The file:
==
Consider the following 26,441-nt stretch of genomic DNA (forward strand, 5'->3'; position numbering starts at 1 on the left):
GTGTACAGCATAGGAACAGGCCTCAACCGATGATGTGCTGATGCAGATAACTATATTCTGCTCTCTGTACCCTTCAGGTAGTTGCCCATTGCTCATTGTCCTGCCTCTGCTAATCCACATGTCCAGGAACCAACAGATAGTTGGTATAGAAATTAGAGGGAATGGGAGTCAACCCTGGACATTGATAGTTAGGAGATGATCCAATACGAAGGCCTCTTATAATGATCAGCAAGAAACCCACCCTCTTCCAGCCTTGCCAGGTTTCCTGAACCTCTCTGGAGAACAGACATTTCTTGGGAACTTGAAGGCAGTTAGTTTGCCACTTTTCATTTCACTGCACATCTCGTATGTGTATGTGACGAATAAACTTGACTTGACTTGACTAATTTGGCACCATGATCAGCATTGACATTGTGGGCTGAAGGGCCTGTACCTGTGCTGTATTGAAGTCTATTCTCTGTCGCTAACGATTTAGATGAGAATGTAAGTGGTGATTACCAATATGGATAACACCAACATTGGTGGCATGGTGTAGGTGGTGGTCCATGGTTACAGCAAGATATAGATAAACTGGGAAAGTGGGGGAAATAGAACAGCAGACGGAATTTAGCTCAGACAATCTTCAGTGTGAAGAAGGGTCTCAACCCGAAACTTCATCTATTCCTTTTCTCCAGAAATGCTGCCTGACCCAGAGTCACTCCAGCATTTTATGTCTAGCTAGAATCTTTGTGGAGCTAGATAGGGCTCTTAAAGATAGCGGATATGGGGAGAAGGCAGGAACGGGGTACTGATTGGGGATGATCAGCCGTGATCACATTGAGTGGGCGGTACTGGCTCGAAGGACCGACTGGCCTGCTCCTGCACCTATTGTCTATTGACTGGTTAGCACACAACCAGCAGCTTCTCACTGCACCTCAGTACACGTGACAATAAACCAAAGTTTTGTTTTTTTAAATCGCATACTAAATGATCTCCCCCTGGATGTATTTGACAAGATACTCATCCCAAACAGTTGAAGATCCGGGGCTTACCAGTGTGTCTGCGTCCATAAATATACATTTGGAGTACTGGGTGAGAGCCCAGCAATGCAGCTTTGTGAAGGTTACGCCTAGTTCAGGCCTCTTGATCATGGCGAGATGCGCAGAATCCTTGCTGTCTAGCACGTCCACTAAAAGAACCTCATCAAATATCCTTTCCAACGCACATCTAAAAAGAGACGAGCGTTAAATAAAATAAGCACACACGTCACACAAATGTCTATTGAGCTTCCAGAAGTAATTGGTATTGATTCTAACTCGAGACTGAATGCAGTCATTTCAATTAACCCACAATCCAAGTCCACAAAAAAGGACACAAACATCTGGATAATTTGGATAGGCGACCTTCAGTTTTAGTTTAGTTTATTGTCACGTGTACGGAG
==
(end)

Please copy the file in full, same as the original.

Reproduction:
Consider the following 26,441-nt stretch of genomic DNA (forward strand, 5'->3'; position numbering starts at 1 on the left):
GTGTACAGCATAGGAACAGGCCTCAACCGATGATGTGCTGATGCAGATAACTATATTCTGCTCTCTGTACCCTTCAGGTAGTTGCCCATTGCTCATTGTCCTGCCTCTGCTAATCCACATGTCCAGGAACCAACAGATAGTTGGTATAGAAATTAGAGGGAATGGGAGTCAACCCTGGACATTGATAGTTAGGAGATGATCCAATACGAAGGCCTCTTATAATGATCAGCAAGAAACCCACCCTCTTCCAGCCTTGCCAGGTTTCCTGAACCTCTCTGGAGAACAGACATTTCTTGGGAACTTGAAGGCAGTTAGTTTGCCACTTTTCATTTCACTGCACATCTCGTATGTGTATGTGACGAATAAACTTGACTTGACTTGACTAATTTGGCACCATGATCAGCATTGACATTGTGGGCTGAAGGGCCTGTACCTGTGCTGTATTGAAGTCTATTCTCTGTCGCTAACGATTTAGATGAGAATGTAAGTGGTGATTACCAATATGGATAACACCAACATTGGTGGCATGGTGTAGGTGGTGGTCCATGGTTACAGCAAGATATAGATAAACTGGGAAAGTGGGGGAAATAGAACAGCAGACGGAATTTAGCTCAGACAATCTTCAGTGTGAAGAAGGGTCTCAACCCGAAACTTCATCTATTCCTTTTCTCCAGAAATGCTGCCTGACCCAGAGTCACTCCAGCATTTTATGTCTAGCTAGAATCTTTGTGGAGCTAGATAGGGCTCTTAAAGATAGCGGATATGGGGAGAAGGCAGGAACGGGGTACTGATTGGGGATGATCAGCCGTGATCACATTGAGTGGGCGGTACTGGCTCGAAGGACCGACTGGCCTGCTCCTGCACCTATTGTCTATTGACTGGTTAGCACACAACCAGCAGCTTCTCACTGCACCTCAGTACACGTGACAATAAACCAAAGTTTTGTTTTTTTAAATCGCATACTAAATGATCTCCCCCTGGATGTATTTGACAAGATACTCATCCCAAACAGTTGAAGATCCGGGGCTTACCAGTGTGTCTGCGTCCATAAATATACATTTGGAGTACTGGGTGAGAGCCCAGCAATGCAGCTTTGTGAAGGTTACGCCTAGTTCAGGCCTCTTGATCATGGCGAGATGCGCAGAATCCTTGCTGTCTAGCACGTCCACTAAAAGAACCTCATCAAATATCCTTTCCAACGCACATCTAAAAAGAGACGAGCGTTAAATAAAATAAGCACACACGTCACACAAATGTCTATTGAGCTTCCAGAAGTAATTGGTATTGATTCTAACTCGAGACTGAATGCAGTCATTTCAATTAACCCACAATCCAAGTCCACAAAAAAGGACACAAACATCTGGATAATTTGGATAGGCGACCTTCAGTTTTAGTTTAGTTTATTGTCACGTGTACGGAG